"By protecting these plants now, we can plan for their future survival in upland habitats," said the Center's Jaclyn Lopez. "The Service has done a great job of moving quickly to get these plants the protections they need to survive sea-level rise. Management under the Endangered Species Act will ensure that these two beautiful and rare species will be around for generations to come."

Read more in our press release.

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Help Ban Fracking in Our National Wildlife Refuges -- Take Action

Kenai brown bearIn December thousands of you spoke out in favor of banning fracking in national parks for nonfederal oil and gas. Now your voice is needed to do the same for our country's national wildlife refuges, which are overseen by the Fish and Wildlife Service. When these conservation lands were designated, the government wasn't always able to purchase the oil and gas beneath the ground. As a result more than 5,000 oil and gas wells are now found in 107 national wildlife refuges, and 32 more are at risk for future extraction.

Damage from fossil fuel development is written across the land. In Alaska's Kenai National Wildlife Refuge, drilling has fragmented fragile habitat for brown bears and disturbed denning areas for bears, wolves and lynx. And in Louisiana, Mississippi and Texas, toxic spills have contaminated coastal refuges and killed fish and old-growth trees.

Act now to help preserve these public lands as havens for migratory birds and wildlife. Urge the Service to overhaul its rule governing fossil fuel extraction on wildlife refuges and ban fracking outright.

Blue Whale Mural Rises Over Melrose

Blue whale muralA mural of a blue whale emerging from the sea in view of a coastline packed with industrial forms now rises over Melrose Avenue in Los Angeles, Calif. The fifth installment in the Center's Endangered Species Mural Project -- this one painted by acclaimed Iranian street artists Icy & Sot -- celebrates the magnificent blue whale amid the tragedy of coastal pollution.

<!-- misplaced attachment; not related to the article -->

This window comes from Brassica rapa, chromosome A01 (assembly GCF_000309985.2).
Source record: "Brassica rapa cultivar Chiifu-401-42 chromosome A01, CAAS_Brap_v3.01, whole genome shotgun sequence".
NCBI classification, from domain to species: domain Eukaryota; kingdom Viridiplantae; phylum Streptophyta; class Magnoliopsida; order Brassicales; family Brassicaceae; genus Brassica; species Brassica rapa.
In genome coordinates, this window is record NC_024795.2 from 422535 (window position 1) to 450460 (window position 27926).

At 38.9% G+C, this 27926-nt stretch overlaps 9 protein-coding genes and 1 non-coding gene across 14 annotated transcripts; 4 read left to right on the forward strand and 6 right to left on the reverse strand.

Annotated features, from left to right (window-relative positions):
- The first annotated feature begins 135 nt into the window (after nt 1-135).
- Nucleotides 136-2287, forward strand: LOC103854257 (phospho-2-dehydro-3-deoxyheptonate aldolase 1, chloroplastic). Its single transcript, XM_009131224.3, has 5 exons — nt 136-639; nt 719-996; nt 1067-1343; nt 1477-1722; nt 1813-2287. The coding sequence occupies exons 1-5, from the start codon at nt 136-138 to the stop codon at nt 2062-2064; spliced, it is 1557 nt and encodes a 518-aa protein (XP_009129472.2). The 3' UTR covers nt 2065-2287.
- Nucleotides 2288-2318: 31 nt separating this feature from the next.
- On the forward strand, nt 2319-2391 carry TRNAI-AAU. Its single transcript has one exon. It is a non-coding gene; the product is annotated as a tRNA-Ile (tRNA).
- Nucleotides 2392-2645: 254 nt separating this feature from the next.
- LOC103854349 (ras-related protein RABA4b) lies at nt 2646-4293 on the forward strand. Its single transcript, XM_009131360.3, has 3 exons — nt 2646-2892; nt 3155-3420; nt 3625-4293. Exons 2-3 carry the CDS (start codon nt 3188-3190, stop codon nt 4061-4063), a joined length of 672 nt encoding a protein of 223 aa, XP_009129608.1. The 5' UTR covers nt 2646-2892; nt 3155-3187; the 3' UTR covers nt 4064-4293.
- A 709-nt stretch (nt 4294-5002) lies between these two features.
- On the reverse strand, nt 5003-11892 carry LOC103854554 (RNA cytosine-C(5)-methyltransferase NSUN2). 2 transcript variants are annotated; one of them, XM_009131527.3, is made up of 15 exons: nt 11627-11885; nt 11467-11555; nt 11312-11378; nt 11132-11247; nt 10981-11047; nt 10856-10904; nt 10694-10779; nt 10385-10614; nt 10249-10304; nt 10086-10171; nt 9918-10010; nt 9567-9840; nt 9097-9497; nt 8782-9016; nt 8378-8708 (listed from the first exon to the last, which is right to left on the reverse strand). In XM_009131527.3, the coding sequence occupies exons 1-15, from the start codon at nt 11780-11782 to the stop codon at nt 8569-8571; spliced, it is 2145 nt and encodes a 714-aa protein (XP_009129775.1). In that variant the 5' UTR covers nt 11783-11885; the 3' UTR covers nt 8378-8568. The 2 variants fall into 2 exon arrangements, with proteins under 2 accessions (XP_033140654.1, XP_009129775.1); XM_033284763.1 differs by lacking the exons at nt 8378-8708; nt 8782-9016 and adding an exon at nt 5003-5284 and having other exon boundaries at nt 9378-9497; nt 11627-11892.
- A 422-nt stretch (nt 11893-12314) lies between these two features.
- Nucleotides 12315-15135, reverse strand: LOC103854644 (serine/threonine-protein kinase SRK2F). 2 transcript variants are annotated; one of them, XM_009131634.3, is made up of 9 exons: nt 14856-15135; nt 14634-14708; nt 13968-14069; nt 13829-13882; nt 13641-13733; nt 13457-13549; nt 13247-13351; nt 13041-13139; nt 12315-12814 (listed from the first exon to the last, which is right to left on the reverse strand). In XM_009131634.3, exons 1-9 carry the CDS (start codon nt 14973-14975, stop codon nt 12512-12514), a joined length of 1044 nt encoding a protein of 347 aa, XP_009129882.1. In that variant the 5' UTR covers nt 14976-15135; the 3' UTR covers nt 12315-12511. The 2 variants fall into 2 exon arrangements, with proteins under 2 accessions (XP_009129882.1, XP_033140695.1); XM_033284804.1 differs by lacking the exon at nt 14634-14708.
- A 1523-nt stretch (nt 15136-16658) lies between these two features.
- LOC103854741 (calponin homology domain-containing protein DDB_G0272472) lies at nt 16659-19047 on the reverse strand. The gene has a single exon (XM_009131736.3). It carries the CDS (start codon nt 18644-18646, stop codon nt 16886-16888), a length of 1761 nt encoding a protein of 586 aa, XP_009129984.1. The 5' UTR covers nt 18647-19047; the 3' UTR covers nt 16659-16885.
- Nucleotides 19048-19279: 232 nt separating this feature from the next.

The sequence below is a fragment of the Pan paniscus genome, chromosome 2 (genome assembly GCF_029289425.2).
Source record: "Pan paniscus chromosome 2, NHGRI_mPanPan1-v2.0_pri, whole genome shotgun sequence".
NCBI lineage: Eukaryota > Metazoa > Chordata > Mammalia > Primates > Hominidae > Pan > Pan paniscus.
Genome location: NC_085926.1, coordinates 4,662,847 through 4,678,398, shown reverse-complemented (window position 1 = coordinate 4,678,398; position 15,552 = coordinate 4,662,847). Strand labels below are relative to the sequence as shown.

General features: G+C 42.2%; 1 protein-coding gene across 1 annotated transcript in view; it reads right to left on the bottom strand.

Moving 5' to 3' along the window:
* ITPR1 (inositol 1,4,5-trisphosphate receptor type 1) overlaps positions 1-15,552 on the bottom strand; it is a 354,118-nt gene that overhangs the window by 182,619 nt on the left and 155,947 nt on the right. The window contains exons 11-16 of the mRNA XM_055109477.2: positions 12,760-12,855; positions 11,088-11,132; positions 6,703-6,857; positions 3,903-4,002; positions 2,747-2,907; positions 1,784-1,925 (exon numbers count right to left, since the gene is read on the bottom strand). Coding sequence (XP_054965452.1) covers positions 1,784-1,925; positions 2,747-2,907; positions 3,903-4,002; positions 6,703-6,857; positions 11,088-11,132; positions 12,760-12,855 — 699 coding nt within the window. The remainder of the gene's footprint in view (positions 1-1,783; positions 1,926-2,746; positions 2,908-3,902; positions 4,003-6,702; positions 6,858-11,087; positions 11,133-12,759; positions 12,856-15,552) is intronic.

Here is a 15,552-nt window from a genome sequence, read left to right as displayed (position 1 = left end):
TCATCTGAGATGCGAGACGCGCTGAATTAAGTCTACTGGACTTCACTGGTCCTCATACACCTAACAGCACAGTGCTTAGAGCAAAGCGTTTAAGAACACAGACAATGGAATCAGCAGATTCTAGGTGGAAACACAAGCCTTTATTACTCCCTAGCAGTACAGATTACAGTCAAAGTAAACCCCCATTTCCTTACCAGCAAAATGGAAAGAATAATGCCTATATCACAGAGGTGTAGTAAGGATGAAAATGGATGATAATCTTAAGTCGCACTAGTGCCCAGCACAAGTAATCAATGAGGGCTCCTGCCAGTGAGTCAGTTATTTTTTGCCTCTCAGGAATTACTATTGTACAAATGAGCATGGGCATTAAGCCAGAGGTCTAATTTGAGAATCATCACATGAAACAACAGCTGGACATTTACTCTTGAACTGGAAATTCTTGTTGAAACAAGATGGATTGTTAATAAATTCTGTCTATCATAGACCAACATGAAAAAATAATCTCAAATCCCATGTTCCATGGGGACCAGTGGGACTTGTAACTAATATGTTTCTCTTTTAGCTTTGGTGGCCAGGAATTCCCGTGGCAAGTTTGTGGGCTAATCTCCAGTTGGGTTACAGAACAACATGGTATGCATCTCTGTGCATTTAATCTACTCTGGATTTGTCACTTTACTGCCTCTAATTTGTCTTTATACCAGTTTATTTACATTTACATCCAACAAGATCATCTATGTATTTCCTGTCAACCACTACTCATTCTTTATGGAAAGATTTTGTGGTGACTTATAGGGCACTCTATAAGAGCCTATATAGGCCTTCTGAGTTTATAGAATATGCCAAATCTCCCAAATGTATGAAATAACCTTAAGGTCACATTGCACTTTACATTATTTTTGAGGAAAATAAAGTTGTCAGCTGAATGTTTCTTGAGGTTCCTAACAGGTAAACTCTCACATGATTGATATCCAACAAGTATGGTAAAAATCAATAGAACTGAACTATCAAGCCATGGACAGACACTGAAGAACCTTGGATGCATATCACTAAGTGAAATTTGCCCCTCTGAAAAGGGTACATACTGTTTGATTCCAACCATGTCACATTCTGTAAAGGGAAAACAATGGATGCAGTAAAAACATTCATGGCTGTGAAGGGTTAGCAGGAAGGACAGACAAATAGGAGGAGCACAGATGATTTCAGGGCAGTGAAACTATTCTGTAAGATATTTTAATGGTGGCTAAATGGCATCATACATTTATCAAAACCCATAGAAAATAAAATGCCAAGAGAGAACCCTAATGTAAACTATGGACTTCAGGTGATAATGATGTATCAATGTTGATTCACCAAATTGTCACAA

The Endangered Species Mural Project brings images of endangered wildlife to the streets of cities and towns around the country to promote an affinity for the natural world and for different regions' diverse species. Completed murals include a monarch butterfly in Minneapolis; a mountain caribou in Sandpoint, Idaho; an Arctic grayling in Butte, Mont.; and a watercress darter in Birmingham, Ala. More murals are in the works.

Read about the blue whale mural at Brooklyn Street Art and learn more about our Endangered Species Mural Project.

Record Numbers Oppose Massive Oil Train Terminal -- Thank You

Oil train protestA record number of people have raised their voices against a proposal to build North America's largest oil train terminal in Vancouver, Wash. In all, more than 275,000 comments were submitted against this project, and 2,000 people attended public hearings -- including Center activists.

In the wake of Keystone XL's rejection, oil companies anxious to reroute their toxic assets have set their sights on pushing crude by rail in the Pacific Northwest. Tesoro-Savage's plan for a terminal in Vancouver would bring 360,000 barrels of oil per day from Canada and North Dakota. These oil trains would not only put communities and wildlife in danger of an oil spill, but would also facilitate the burning of massive amounts of fossil fuels that are driving the climate crisis.

Thank you to the thousands of Center activists who stood up against this project. The fight isn't done, but we're proud to be making a stand for people, wildlife and a livable planet.